United NationsDepartment of Economic and Social Affairs Sustainable Development

Major Group: Workers & Trade

Intergovernmental Preparatory Meeting (IPM)
17th Session of the Commission on Sustainable Development
Rural Development ? 24th February 2009
Statement on behalf of the Workers and Trade Unions Major Group
Allow us first to congratulate the Secretariat for the very comprehensive report done on
this very broad and difficult issue. We agree with its approach, based among others on
enhancing human and social capital, promoting non-farming employment and improving
natural resources management.
We would like to highlight some of the policies suggested as key for achieving progress
in this area:
- Decent employment policies in rural areas have to be promoted, as they help
in increasing labor productivity and reducing poverty. New industries need to be
supported to create new jobs and income opportunities outside the agricultural
- Income generating and job-creating policies and measures should give
special attention to young people, who constitute the bulk of migrants to
urban areas. For example, employing rural dwellers to repair and protect the
natural environment could generate a large number of jobs. Terracing or
countouring land, building irrigation structures, conserving water and other
related activities are labour-intensive and will therefore provide employment, as
will the rehabilitation of dams, barrages and embankments. In South Africa for
example, a public programme has provided work for 25,000 previously
unemployed people around these activities.
- Dialogue with local stakeholders, including agricultural workers, can provide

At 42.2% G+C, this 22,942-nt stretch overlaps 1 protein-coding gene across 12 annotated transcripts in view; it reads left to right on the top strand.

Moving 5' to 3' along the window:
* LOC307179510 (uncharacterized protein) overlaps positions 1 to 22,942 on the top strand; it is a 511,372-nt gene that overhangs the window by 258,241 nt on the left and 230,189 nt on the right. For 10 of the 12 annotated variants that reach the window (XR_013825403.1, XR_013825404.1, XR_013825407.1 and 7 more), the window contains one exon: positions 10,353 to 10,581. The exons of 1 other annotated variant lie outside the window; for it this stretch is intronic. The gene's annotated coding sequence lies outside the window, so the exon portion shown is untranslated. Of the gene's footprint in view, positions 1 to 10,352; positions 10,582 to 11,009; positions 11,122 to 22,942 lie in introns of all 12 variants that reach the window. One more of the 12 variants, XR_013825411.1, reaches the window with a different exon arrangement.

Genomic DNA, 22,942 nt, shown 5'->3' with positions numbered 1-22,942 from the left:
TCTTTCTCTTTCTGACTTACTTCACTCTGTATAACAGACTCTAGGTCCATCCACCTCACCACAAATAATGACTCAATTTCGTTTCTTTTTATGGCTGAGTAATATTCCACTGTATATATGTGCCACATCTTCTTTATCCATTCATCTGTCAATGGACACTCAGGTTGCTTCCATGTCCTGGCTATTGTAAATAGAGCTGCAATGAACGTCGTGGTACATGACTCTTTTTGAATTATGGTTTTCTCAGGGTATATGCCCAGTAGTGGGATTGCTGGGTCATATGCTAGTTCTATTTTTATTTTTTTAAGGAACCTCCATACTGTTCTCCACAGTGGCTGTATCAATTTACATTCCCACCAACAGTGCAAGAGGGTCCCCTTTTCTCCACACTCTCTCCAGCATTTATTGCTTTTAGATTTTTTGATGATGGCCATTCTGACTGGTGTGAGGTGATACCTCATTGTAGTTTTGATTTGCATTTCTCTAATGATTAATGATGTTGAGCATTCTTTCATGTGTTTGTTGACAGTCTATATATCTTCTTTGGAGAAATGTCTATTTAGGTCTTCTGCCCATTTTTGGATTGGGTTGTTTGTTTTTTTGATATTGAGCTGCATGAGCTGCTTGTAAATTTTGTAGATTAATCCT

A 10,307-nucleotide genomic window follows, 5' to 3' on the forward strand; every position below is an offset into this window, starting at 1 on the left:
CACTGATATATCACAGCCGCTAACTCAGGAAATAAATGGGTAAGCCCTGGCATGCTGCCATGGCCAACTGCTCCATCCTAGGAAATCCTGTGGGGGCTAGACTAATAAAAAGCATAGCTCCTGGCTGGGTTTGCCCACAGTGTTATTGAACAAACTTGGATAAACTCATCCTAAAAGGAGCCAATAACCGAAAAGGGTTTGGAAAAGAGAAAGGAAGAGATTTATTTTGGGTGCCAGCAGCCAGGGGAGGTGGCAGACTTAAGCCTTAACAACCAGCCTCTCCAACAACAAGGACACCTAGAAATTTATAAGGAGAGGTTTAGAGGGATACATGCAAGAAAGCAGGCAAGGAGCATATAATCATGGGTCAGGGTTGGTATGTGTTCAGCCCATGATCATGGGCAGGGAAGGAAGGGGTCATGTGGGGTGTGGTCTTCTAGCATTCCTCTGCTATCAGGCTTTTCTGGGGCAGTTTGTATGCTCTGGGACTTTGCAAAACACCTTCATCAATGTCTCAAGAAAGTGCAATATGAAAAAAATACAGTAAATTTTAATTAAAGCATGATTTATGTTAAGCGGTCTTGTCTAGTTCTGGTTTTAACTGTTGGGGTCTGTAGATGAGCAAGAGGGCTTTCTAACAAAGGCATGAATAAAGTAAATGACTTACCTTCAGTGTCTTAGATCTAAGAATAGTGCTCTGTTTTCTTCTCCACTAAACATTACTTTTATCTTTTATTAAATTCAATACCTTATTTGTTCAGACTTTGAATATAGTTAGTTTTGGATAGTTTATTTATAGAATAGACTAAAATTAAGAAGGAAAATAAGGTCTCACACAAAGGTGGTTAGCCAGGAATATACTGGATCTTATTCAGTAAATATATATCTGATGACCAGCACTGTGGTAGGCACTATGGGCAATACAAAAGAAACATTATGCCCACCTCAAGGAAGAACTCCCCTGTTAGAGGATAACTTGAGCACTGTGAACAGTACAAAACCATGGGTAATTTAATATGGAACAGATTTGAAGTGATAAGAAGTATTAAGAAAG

with innovative ideas and opportunities for rural areas. Microcredit
programmes can help in financing these.
- Human and social capital is one of the most powerful tools in the fight against
rural poverty and the promotion of sustainable development in rural areas. Our
second recommendation will go to the promotion of education and vocational
training, as they are key in providing rural workers and communities with
the opportunities for improving their lives in the agriculture sector, as well as
in other areas.
- Policies aiming at building and reinforcing safety nets and social protection,
including the provision of employment insurances and health services are key
in reducing the vulnerability of rural communities to environmental and economic
- As the report points out, engaging with employers in social dialogue provides a
good opportunity for rural workers to address the concerns of often excluded
or marginalized groups such as smallholders, rural women and agricultural
laborers. Such dialogue will allow for a better adaptation of institutions to the
realities on the ground, as Ms. De la Rosa pointed out.
- Last but not least, Madame Chair, freedom of association, the right to collective
bargaining, elimination of discrimination at the workplace and the right to
information are all essential preconditions for the effective engagement of
vulnerable groups.